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Avocados are 'bad' and vegans are ridiculous: How we justify eating too much meat


Those of us who find it difficult to eat less meat for the sake of climate tend to apologize or justify ourselves in social contexts. And… shaming vegans isn’t off limits. This, according to a new University of Copenhagen study. Clearer messaging about meat as a climate problem from public authorities could help, say the researchers.

Photo: Getty Images
Photo: Getty Images

Avocados are 'bad' and vegans are ridiculous. My body needs meat. It’s my partner who doesn't want to cut back on meat – not me. These are just a few of the things we say when feeling compelled to legitimize not being able to scale back on our meat consumption for the sake of climate. The findings are from a University of Copenhagen study. In focus group discussions with Danish consumers, the researchers took note of which arguments came into play as participants addressed meat consumption.

"The study shows how we justify our reluctance to cut down on meat consumption when in social settings. All of the participants – predominantly meat eaters – agree that one of the best things a person can do to be a more climate-minded eater is to eat less meat. But when addressing their own meat consumption, other mechanisms kick in," says Thomas A. M. Skelly, a PhD fellow at the Department of Food and Resource Economics and first author of the article about the study, now published in the Journal of Consumer Culture

While all six focus groups in the study agreed that reducing meat consumption is one of the most effective ways to make eating more climate-friendly, the participants began to engage in social negotiations on their own behalf along the way.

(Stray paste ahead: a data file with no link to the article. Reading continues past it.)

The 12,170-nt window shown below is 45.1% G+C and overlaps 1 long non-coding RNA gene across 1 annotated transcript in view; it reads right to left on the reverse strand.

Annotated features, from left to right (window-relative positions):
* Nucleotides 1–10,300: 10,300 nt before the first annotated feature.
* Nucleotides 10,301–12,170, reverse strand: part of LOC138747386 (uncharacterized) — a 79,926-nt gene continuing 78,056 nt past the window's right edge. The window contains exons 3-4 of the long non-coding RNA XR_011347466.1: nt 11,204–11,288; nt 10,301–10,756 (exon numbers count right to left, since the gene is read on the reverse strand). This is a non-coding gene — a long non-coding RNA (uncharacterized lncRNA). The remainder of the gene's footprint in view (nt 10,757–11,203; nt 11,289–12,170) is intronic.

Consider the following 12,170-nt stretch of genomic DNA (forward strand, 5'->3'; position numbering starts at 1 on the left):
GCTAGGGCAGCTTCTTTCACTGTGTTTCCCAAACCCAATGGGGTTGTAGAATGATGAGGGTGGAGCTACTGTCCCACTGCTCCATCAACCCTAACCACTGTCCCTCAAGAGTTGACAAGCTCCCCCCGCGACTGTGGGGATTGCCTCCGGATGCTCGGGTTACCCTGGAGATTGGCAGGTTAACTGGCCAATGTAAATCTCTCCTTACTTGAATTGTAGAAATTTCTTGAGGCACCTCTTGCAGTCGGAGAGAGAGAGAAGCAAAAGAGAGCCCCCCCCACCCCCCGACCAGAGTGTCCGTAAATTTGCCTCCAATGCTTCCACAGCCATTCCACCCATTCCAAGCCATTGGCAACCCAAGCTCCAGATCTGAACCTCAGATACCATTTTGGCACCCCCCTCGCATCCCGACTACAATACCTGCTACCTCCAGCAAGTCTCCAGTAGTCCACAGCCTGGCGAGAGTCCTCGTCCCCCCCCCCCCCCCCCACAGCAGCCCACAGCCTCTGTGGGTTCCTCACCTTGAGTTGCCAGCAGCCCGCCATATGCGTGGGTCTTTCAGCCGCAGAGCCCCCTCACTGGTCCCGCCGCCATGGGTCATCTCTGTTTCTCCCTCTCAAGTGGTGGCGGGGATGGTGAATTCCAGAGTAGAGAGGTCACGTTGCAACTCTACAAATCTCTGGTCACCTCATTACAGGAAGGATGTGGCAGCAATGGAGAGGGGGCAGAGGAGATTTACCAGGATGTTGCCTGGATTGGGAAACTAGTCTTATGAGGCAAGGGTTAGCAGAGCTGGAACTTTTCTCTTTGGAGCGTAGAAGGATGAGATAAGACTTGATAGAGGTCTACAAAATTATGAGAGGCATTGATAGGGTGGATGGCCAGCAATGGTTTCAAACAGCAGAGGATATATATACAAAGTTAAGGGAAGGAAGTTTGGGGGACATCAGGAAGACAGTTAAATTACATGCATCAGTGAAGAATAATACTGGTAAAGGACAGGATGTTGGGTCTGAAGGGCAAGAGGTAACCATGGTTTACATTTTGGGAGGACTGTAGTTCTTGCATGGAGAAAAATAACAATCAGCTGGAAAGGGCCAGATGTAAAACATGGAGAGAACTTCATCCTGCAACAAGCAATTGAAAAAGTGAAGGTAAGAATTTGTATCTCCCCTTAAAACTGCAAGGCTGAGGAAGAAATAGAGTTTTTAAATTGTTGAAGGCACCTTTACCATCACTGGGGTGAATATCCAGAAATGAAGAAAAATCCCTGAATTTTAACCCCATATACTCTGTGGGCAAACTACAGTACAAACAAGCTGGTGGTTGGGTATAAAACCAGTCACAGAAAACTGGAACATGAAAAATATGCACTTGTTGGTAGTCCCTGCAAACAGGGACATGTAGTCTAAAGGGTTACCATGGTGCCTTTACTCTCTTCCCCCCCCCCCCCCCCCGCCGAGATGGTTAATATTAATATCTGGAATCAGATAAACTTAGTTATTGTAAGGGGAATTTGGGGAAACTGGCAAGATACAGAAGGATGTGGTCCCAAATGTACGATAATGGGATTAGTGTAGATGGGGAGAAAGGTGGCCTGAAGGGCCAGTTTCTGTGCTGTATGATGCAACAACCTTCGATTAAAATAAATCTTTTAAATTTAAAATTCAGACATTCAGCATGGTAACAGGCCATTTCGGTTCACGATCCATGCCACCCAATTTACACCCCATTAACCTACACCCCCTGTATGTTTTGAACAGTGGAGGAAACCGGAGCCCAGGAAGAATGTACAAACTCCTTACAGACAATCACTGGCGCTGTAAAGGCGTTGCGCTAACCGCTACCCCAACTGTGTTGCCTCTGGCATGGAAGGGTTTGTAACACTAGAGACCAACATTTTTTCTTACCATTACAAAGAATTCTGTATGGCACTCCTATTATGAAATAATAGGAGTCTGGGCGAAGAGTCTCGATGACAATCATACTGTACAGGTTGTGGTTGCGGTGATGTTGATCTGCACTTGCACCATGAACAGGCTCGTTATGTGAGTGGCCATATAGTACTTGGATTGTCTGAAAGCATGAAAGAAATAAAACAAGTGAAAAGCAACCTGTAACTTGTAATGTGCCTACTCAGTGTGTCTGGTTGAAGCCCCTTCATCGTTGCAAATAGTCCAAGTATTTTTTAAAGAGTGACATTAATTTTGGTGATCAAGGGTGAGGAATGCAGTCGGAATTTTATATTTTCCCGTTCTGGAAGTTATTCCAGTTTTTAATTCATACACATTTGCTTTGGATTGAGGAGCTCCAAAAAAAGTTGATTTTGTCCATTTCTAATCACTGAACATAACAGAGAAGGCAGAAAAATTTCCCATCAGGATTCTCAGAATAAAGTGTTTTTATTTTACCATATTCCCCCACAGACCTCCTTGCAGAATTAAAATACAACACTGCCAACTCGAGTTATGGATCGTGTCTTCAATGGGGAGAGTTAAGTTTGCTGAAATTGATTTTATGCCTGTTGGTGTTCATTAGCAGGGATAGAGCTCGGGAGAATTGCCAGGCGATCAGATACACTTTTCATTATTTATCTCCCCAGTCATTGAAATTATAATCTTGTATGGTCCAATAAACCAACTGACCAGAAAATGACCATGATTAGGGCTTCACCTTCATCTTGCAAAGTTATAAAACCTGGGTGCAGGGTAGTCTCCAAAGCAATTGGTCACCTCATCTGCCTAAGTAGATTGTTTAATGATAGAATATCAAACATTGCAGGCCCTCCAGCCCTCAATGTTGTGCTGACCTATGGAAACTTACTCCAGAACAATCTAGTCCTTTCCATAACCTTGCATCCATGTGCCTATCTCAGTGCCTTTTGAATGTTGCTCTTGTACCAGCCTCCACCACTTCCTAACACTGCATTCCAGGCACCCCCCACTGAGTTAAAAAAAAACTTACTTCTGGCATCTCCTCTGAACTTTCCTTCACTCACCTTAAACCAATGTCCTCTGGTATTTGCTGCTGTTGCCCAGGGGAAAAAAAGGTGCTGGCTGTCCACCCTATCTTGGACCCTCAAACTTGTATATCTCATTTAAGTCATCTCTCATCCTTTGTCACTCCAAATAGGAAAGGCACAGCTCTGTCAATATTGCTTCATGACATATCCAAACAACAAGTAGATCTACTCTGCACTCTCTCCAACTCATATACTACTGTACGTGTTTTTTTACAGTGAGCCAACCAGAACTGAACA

"That is, they come up with various excuses and justifications or try to shift the focus onto something else. For example, there was a tendency for them to shame avocados as being climate-unfriendly and scold vegans for being extremists. Common to the arguments is that they are perceived as socially legitimate in the groups, and that they help to maintain a morally responsible self-image among the participants," says the other of the study's authors, Associate Professor Kia Ditlevsen from the Department of Food and Resource Economics.

The participants deployed a variety of excuses and justifications. For example, some were based on not having the necessary knowledge, or that there is a biological need for meat, or that meals without meat just aren’t filling. Other justifications cast doubt on whether the actual climate footprint of meat production was as large as large as it is purported to be. Finally, at times, blame is assigned to other members of the household. For example, one participant says:

I don’t eat climate-friendly foods, unfortunately. I try, but I have a partner who’s against it. He wants meat.

Can we talk about plastic and food waste instead

The researchers also observed a tendency among participants to steer the topic away from meat and towards more comfortable to discuss topics.

"People quickly derail the topic and begin talking about other things, such as how they seek to avoid food waste and plastic packaging. Within the group, people are mutually supportive of such derailments. Our interpretation is that this is because these things are more culturally neutral and harmless to relate to. No one really has much of an identity attached to plastic disposal. People can envision doing these kinds of things without any great deprivation or personal cost," says Ditlevsen.

Furthermore, various forms of shaming 'morally superior' vegans are used to justify one's meat consumption, as the researchers point out:

"For example, when a participant states that he or she doesn’t intend on going vegan, the other participants laugh. In doing so, they confirm to one another that veganism would be a ridiculous solution," says Thomas A. M. Skelly.